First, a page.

The Morning After: Trains and Fiction

screen-shot-2016-10-08-at-08-19-24Last night’s gig – Less Than Jake and The Skints at Brixton Academy – was predictably/characteristically-amazing. Beforehand I ate a fried chicken honey butter bacon burger with fries and a Red Stripe, which itself had followed a locally-brewed Brixton ale. At the venue I bought a new Skints shirt, LTJ socks, and got crushed at the front whilst shouting along the entire time.

Do you ever go to gigs where you can feel your voice isn’t really your normal, controlled voice, but you are in fact doing nothing more than automatically/instinctively forcing sound out to match the words? It’s almost like an out of body experience. Or is that just me?

I made friends with some people in the crowd, and afterwards we went to a pub on Coldharbour Lane for a drink. I crashed at one of their flats and got a train back home first thing this morning; doing something I’ve never done before. Having found myself at Waterloo station with a flat mobile and nothing to read, I went into Smith’s and bought a bestseller. I picked up The Girl on the Train by Paula Hawkins, about which I’ve been hearing positive things, and began reading it – on the train..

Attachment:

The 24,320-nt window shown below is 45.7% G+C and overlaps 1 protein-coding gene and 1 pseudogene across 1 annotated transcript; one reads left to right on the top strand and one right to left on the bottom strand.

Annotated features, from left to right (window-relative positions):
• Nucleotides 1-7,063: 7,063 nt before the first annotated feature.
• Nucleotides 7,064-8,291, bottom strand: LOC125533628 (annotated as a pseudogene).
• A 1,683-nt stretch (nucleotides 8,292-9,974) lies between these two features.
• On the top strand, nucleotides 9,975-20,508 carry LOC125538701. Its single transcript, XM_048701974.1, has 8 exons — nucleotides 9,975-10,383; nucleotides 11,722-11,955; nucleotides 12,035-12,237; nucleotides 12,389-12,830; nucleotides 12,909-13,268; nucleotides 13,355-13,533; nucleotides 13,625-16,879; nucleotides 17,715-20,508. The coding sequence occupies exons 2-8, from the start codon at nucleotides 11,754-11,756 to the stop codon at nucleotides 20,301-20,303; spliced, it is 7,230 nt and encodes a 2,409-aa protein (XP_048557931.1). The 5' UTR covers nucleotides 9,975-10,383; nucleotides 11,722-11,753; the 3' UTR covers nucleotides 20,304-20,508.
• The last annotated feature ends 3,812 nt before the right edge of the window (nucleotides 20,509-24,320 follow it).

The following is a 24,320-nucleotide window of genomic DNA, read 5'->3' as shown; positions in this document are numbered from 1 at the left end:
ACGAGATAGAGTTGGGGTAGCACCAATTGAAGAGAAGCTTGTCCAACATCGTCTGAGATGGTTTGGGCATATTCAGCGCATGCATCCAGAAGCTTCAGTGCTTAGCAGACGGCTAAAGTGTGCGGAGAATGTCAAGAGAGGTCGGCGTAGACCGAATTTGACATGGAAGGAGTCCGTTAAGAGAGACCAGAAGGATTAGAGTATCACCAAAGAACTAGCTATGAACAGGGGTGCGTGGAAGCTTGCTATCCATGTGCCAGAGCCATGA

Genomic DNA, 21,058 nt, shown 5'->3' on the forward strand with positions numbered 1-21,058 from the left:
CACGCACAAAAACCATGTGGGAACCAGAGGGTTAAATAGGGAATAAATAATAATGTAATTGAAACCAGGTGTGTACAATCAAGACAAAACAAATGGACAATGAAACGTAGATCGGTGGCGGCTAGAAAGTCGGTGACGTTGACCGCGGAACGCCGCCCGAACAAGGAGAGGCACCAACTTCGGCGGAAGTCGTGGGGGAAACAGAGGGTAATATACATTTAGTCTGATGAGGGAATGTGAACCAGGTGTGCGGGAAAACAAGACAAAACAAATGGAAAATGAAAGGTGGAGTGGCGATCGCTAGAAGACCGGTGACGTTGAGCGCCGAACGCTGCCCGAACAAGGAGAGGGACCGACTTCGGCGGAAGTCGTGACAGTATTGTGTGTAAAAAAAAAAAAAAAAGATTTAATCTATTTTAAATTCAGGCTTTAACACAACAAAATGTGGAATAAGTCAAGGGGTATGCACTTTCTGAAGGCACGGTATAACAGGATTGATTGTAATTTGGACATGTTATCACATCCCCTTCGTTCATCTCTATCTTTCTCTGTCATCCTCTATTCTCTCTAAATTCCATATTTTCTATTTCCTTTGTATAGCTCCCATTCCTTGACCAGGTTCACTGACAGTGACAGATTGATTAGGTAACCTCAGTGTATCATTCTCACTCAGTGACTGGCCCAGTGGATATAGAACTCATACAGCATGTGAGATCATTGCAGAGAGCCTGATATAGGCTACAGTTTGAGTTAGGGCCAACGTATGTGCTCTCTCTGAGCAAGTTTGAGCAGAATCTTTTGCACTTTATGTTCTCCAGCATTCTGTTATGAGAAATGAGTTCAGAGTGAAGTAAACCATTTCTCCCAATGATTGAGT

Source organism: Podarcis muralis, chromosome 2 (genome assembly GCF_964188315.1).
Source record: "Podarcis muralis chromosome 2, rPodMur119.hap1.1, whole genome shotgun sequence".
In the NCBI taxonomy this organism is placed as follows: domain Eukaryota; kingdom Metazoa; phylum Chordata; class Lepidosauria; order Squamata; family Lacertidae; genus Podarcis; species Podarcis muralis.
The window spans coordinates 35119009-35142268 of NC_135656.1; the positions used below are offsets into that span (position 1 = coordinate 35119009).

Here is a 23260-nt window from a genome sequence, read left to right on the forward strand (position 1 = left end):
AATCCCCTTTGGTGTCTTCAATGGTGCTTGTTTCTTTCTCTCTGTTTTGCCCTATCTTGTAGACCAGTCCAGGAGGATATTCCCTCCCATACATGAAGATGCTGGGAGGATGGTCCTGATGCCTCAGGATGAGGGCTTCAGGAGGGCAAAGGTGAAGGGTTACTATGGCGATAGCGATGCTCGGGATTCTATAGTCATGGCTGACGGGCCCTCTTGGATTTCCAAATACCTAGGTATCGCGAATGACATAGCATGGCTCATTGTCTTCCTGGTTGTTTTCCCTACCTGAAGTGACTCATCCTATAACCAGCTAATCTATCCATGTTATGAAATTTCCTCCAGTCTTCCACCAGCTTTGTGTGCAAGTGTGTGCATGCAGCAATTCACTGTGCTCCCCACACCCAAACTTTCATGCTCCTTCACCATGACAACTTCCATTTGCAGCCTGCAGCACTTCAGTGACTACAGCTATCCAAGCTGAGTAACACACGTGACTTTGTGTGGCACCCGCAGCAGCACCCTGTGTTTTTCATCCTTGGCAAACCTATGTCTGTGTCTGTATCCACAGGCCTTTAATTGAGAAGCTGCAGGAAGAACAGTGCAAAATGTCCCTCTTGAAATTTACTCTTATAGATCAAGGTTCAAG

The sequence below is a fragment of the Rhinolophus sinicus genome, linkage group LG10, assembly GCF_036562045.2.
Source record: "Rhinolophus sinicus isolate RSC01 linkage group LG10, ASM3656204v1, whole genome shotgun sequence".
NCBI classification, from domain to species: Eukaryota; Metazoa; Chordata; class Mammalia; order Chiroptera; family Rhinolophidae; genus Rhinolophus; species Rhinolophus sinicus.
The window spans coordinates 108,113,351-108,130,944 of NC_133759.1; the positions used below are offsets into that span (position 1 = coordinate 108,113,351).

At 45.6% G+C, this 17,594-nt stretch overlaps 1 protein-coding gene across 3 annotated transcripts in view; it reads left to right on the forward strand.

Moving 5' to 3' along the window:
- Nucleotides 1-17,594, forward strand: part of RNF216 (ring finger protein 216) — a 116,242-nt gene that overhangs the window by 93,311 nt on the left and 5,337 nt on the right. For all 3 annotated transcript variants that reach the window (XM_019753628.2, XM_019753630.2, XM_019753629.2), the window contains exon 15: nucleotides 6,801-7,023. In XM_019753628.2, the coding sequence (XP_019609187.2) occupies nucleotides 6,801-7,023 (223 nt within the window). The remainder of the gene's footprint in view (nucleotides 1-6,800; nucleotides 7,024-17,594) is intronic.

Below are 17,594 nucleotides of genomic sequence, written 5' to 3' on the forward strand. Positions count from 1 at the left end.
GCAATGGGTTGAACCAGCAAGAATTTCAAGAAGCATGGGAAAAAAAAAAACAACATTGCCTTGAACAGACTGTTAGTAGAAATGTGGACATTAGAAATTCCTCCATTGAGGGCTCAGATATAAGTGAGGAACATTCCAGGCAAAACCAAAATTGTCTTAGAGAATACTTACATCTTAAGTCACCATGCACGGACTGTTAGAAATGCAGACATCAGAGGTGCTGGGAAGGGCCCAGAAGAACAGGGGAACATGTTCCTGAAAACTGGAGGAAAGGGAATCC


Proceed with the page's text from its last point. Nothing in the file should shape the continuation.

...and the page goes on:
I had no idea what it’s about or what to expect. I’m some 50 pages in and, although I’m trainenjoying it, it feels like something I’m actually not yet ready to read. Without giving anything away, here are a few lines which have struck me.

In the mornings we’d swim the half-mile to the little island in the bay, make love on secret hidden beaches…

Sometimes I catch myself trying to remember the last time I had meaningful physical contact with another person, just a hug or a heartfelt squeeze of my hand, and my heart twitches.

They’re a match, they’re a set. They’re happy, I can tell. They’re what I used to be … They’re what I lost, they’re everything I want to be.

A significant theme I’m already picking up is an important fact for people suffering – heartbreak or other emotions – to keep in mind; that is: things are never as they seem. No one can know what goes on inside. In fact, I have just read something by mental health blogger Megan Rees – whose blog I shall be soon checking out – which makes this precise point:

One person’s experience is completely different to another’s and you can never fully understand what’s going on in a person’s life to have affected them in the way it does.

This is so true.

I shall be continuing with the book. I’m curious to see where it goes. I do hope it gets easier to read though. I want to be completely immune to thoughts of a hurtful past. How long must it be before simple lines of fiction cease to force flashbacks and yank at the heartstrings?

I have lost control over everything, even the places in my head.

The Girl on the Train. Will someone please talk about this book with me?

UPDATE [11/10/16]: “I will never begrudge [her] happiness, I only wish it could be with me.”

UPDATE: [12/10/16]: I can’t read this book at the moment.


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